Car: 2007 Impreza 2.5i Millage: 106k Around the 104k mile marker, noted a 'burning' smell coming from the engine compartment and would be in the passenger compartment with the fan on high. Took it to a quick lube place, said they didn't see anything. At 105k, took it to a reputable local independent shop to look into + needed timing belt. Said head gaskets were leaking and dripping onto exhaust causing the smell. They referred me to the dealership. Dealer did the timing belt, tune up, and replaced the head gaskets. I previously owned a mazda and did one tune-up myself and did PCV valves with the tuneup. Dealership didn't replace them. Overall, was satified with work, the price, and warranty. Couple days later however, I throw a p0420 code (Catalyst System Efficiency Below Threshold; Had this same code at 70k and was a bad O2 sensor - was replaced and never saw it again). I'm not going to pretend to be a car guy, but I'm a doctor and am a good diagnostician. The timing on the p0420 code seems too coincidental to just be a Catalytic converter dying 3 days after the major service I had done. My hypothesis: the PCV valve is clogged. This caused increased pressure and caused the engine oil to seep out gasket seals. Now with new seals, the pressure and uncombusted carbon cant go anywhere, instead heads to catalytic converters and is causing my p0420 code. From a mechanics perspective, does this make sense? is it even possible? They're shipping in a new Cat to be installed next week, I just want to scratch my curiosity on this and ask them to check the PCV before just solving the new symptom in case there is a unifying reason why all this is happening a the same time (Occam's Razor), but want an outside opinion on whether this is even possible before asking. Thanks!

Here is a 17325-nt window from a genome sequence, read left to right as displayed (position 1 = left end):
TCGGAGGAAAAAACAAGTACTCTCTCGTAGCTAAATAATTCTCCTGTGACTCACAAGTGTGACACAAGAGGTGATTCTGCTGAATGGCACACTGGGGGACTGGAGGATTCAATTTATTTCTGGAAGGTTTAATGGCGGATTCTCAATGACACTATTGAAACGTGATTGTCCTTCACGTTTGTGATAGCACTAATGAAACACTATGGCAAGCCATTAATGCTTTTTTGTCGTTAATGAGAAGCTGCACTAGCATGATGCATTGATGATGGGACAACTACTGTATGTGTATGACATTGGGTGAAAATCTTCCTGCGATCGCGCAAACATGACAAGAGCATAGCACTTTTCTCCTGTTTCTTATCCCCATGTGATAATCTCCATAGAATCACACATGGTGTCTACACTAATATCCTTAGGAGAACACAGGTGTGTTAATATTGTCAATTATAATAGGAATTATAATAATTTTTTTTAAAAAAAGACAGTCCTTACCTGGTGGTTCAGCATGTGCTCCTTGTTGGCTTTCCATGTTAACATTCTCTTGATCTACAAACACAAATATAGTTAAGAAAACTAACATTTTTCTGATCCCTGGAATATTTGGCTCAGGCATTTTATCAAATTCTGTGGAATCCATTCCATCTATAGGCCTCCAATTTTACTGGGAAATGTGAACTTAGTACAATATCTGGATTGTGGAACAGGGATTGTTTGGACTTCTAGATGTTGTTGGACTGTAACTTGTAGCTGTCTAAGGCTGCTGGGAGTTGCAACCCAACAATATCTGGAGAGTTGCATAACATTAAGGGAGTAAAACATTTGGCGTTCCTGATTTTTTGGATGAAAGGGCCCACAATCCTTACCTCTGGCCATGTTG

Does it effect a wrx Impreza 2004?

I recently purchased a wrx Impreza 2004 wagon and wondered if this would be something that would affect my car. I would like it if someone could inform me about this or if any other issues I should be aware of.

LIC Response

Although the faulty design is isolated to the non turbo vehicles, you can have a head gasket related issue on any car...turbo included. But this article and what happens is not the same as associated with the turbo vehicles that are a result of other reasons. Typically the turbo models have head gasket issues for a few reasons, which isn't really a head gasket problem, its warped heads from: 1- abuse, 2- a failure (like radiator break, car overheats), 3- tuning (not properly tuned).

LIC Response

The issue is not the PCV causing this. You touched on it earlier, you had the P0420 code before, installed a new 02 which got it by for a bit. The P0420 code is not a 02 code, its a cat code and although you can get it by for a touch longer by just adding a 02, the issue is the cat. Anytime we do new cats, we always do new 02's. Also, when we do HG jobs, we always replace the PCV, its like a $10 part and no reason not to while there and with the mileage the OEM has on it.

Head gasket question...

I have a 2005 Outback 3.0 that is over heating occasionally and leaking antifreeze. I've been able to drive it, making sure coolant is always topped off. I was suspecting HG failure. But are you saying that a HG would cause catastrophic failure fairly fast? I have been able to drive a lot of miles since first signs of overheating.

LIC Response